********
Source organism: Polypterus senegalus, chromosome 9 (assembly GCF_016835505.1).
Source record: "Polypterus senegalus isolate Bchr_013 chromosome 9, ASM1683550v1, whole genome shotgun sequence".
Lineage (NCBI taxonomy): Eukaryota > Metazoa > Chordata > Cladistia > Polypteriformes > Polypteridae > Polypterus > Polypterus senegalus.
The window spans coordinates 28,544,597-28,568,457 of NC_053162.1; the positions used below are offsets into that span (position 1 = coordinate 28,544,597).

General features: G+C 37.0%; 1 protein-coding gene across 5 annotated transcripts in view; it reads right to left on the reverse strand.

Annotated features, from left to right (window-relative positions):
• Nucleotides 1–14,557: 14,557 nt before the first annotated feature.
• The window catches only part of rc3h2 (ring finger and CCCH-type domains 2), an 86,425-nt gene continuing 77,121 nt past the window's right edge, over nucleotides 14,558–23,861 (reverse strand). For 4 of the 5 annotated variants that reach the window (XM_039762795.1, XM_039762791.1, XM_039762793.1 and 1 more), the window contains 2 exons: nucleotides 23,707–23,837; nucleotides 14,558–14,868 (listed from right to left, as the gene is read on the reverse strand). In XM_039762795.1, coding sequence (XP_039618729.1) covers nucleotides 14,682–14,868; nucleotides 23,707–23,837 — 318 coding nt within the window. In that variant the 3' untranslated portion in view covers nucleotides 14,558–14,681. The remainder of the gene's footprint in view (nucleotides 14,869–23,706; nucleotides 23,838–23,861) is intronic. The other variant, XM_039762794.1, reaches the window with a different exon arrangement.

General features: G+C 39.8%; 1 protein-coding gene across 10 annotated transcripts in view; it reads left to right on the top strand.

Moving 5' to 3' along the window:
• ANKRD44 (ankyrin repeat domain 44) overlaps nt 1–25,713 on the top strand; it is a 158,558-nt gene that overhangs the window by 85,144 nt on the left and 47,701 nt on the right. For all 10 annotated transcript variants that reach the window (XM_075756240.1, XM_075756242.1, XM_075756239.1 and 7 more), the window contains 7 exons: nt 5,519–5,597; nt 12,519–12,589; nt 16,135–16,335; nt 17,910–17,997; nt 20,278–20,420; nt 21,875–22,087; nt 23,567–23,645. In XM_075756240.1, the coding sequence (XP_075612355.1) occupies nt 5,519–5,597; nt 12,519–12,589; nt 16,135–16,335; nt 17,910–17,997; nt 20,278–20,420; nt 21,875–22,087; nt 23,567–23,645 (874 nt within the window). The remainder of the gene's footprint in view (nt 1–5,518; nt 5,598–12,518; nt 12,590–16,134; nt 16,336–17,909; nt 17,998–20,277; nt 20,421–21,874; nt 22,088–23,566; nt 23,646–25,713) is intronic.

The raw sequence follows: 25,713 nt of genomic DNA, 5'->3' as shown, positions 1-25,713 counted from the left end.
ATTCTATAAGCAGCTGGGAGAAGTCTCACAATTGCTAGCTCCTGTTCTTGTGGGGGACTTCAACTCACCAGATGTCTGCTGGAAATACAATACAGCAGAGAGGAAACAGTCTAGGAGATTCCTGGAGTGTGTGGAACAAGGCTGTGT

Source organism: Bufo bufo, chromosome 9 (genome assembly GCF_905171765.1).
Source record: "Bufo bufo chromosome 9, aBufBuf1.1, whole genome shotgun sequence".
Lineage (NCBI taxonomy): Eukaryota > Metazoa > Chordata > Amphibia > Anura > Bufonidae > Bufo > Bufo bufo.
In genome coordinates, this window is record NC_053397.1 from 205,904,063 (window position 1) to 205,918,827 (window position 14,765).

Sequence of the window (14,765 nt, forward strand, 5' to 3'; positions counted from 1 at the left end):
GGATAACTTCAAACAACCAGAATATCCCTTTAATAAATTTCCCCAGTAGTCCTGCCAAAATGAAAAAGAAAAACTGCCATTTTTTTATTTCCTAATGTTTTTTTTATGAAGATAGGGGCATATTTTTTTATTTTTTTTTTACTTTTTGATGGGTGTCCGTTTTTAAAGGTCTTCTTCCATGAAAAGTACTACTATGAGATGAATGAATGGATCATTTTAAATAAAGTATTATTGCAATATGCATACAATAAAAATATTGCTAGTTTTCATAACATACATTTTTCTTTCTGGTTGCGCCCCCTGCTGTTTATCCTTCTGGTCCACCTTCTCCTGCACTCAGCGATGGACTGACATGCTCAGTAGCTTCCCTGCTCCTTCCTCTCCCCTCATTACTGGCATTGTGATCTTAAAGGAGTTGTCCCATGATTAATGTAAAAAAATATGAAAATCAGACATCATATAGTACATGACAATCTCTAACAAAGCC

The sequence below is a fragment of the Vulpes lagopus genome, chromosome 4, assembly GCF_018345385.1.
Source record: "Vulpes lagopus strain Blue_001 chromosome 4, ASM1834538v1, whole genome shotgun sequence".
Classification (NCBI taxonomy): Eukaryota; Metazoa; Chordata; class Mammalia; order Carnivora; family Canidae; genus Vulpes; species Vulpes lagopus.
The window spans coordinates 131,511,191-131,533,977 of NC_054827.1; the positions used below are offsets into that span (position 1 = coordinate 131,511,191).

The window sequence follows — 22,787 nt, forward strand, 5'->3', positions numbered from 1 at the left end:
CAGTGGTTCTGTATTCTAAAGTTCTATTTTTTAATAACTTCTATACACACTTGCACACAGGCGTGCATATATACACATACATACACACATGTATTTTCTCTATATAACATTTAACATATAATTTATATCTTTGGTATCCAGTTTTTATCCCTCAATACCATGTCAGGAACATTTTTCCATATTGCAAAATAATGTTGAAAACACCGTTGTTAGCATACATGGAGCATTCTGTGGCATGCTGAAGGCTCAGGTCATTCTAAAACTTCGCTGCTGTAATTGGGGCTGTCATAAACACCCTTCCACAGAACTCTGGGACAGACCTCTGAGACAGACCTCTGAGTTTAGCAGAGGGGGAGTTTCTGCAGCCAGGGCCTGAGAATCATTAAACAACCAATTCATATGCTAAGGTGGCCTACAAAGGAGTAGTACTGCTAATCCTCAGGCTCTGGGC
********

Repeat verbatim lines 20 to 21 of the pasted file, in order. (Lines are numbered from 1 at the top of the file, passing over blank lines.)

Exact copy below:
The sequence below is a fragment of the Vulpes lagopus genome, chromosome 4, assembly GCF_018345385.1.
Source record: "Vulpes lagopus strain Blue_001 chromosome 4, ASM1834538v1, whole genome shotgun sequence".